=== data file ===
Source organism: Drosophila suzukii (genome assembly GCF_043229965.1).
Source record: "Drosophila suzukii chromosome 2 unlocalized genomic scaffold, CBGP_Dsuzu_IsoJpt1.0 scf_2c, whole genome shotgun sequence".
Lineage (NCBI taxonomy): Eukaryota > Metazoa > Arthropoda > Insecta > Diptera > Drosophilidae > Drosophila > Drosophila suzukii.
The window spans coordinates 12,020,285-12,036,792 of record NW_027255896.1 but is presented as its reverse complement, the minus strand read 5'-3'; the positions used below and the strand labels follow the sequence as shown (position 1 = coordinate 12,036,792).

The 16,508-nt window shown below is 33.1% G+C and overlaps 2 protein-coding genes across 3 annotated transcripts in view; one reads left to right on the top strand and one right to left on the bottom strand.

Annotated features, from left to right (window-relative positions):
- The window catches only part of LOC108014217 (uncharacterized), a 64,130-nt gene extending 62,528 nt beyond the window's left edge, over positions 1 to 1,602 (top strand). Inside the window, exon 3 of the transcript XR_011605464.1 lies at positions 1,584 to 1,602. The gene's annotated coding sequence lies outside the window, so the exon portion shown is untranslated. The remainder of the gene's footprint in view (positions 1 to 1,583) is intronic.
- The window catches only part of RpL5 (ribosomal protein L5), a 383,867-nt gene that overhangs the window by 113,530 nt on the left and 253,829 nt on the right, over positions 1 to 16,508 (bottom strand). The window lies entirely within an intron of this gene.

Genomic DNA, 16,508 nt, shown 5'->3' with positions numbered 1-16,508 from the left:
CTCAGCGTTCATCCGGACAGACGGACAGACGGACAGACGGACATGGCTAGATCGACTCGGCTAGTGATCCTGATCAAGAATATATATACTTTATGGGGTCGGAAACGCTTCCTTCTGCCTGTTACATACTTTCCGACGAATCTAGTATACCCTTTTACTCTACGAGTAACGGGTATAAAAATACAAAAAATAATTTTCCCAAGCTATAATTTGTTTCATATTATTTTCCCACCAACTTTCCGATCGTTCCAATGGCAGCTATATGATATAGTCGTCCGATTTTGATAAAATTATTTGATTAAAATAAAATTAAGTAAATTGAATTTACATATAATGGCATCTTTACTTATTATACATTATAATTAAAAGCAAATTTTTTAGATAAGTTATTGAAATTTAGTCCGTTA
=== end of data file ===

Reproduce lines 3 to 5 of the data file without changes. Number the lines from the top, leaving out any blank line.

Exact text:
Lineage (NCBI taxonomy): Eukaryota > Metazoa > Arthropoda > Insecta > Diptera > Drosophilidae > Drosophila > Drosophila suzukii.
The window spans coordinates 12,020,285-12,036,792 of record NW_027255896.1 but is presented as its reverse complement, the minus strand read 5'-3'; the positions used below and the strand labels follow the sequence as shown (position 1 = coordinate 12,036,792).

The 16,508-nt window shown below is 33.1% G+C and overlaps 2 protein-coding genes across 3 annotated transcripts in view; one reads left to right on the top strand and one right to left on the bottom strand.